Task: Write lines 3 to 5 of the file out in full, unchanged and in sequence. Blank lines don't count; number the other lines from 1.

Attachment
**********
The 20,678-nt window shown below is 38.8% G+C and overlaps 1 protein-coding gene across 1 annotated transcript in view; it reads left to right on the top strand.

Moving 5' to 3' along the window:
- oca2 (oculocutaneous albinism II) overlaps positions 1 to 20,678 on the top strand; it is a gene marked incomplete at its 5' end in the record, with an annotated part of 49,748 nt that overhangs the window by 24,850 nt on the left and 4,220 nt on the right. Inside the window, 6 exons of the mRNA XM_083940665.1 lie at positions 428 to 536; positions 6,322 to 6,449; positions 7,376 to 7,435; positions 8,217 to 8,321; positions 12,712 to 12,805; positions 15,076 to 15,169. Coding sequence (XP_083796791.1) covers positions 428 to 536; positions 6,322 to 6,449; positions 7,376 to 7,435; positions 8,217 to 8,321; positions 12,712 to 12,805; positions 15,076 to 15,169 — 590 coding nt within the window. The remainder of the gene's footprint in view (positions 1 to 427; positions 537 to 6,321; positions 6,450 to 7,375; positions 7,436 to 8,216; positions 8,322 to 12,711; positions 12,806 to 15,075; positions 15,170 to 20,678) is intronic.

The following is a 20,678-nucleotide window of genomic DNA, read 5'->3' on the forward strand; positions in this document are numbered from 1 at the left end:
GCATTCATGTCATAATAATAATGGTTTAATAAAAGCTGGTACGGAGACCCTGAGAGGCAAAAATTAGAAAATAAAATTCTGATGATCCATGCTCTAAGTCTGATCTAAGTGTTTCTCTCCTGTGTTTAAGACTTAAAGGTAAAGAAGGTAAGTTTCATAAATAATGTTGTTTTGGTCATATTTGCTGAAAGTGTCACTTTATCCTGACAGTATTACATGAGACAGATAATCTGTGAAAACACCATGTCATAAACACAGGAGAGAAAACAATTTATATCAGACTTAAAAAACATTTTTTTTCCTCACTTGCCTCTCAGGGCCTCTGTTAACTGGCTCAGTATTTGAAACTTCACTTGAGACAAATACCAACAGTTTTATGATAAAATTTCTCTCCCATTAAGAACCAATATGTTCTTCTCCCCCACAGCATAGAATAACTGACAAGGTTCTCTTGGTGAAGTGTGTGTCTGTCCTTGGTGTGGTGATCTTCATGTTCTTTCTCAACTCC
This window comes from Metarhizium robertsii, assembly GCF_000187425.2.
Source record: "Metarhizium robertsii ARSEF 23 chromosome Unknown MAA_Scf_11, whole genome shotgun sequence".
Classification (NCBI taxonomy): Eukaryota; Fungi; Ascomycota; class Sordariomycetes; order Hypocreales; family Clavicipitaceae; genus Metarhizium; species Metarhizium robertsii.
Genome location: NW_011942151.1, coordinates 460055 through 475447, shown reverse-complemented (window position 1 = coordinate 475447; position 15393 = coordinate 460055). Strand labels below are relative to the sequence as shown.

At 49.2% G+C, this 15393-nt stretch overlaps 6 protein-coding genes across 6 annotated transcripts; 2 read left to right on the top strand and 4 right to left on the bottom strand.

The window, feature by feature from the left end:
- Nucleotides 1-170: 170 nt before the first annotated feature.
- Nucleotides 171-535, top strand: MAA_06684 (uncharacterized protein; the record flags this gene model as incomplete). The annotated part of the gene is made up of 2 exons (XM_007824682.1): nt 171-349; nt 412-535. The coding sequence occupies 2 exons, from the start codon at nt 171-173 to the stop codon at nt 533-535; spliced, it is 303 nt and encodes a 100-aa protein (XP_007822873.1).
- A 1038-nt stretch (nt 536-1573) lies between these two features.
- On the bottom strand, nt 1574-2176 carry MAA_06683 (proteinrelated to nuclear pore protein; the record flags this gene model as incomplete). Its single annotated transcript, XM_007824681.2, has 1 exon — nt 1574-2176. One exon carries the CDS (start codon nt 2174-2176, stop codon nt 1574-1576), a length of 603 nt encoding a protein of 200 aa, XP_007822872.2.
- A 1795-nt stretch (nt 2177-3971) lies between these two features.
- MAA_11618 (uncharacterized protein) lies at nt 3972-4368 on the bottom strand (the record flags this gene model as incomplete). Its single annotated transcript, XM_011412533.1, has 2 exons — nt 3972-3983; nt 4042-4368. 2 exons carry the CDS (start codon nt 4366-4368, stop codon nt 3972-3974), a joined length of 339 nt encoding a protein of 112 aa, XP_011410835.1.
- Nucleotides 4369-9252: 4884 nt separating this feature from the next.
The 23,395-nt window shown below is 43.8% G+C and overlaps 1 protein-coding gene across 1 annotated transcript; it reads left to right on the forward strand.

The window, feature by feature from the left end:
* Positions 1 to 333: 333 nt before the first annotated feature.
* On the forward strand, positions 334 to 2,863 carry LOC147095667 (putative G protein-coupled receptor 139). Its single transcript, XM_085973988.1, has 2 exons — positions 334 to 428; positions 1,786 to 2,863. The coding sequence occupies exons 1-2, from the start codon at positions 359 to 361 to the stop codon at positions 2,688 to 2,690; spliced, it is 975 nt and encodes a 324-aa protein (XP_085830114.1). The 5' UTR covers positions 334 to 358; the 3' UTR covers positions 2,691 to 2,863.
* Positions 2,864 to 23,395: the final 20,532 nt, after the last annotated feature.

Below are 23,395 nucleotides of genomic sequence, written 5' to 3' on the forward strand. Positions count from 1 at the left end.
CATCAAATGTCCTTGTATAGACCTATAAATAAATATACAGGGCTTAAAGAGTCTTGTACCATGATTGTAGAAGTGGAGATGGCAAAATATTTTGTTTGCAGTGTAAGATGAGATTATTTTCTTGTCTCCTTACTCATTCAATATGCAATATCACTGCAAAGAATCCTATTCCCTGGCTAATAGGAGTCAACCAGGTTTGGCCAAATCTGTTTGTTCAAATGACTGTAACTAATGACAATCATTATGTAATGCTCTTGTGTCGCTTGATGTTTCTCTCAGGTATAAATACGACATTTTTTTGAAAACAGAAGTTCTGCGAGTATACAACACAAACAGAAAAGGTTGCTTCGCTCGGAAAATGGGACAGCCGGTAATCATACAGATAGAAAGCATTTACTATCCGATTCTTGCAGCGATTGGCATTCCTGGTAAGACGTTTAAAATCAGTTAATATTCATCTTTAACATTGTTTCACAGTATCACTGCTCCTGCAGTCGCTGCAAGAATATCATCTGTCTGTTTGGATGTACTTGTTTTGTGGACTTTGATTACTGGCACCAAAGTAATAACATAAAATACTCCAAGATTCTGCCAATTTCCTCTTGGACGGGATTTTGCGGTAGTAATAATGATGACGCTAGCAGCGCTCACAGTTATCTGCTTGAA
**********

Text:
- oca2 (oculocutaneous albinism II) overlaps positions 1 to 20,678 on the top strand; it is a gene marked incomplete at its 5' end in the record, with an annotated part of 49,748 nt that overhangs the window by 24,850 nt on the left and 4,220 nt on the right. Inside the window, 6 exons of the mRNA XM_083940665.1 lie at positions 428 to 536; positions 6,322 to 6,449; positions 7,376 to 7,435; positions 8,217 to 8,321; positions 12,712 to 12,805; positions 15,076 to 15,169. Coding sequence (XP_083796791.1) covers positions 428 to 536; positions 6,322 to 6,449; positions 7,376 to 7,435; positions 8,217 to 8,321; positions 12,712 to 12,805; positions 15,076 to 15,169 — 590 coding nt within the window. The remainder of the gene's footprint in view (positions 1 to 427; positions 537 to 6,321; positions 6,450 to 7,375; positions 7,436 to 8,216; positions 8,322 to 12,711; positions 12,806 to 15,075; positions 15,170 to 20,678) is intronic.

The following is a 20,678-nucleotide window of genomic DNA, read 5'->3' on the forward strand; positions in this document are numbered from 1 at the left end:
GCATTCATGTCATAATAATAATGGTTTAATAAAAGCTGGTACGGAGACCCTGAGAGGCAAAAATTAGAAAATAAAATTCTGATGATCCATGCTCTAAGTCTGATCTAAGTGTTTCTCTCCTGTGTTTAAGACTTAAAGGTAAAGAAGGTAAGTTTCATAAATAATGTTGTTTTGGTCATATTTGCTGAAAGTGTCACTTTATCCTGACAGTATTACATGAGACAGATAATCTGTGAAAACACCATGTCATAAACACAGGAGAGAAAACAATTTATATCAGACTTAAAAAACATTTTTTTTCCTCACTTGCCTCTCAGGGCCTCTGTTAACTGGCTCAGTATTTGAAACTTCACTTGAGACAAATACCAACAGTTTTATGATAAAATTTCTCTCCCATTAAGAACCAATATGTTCTTCTCCCCCACAGCATAGAATAACTGACAAGGTTCTCTTGGTGAAGTGTGTGTCTGTCCTTGGTGTGGTGATCTTCATGTTCTTTCTCAACTCC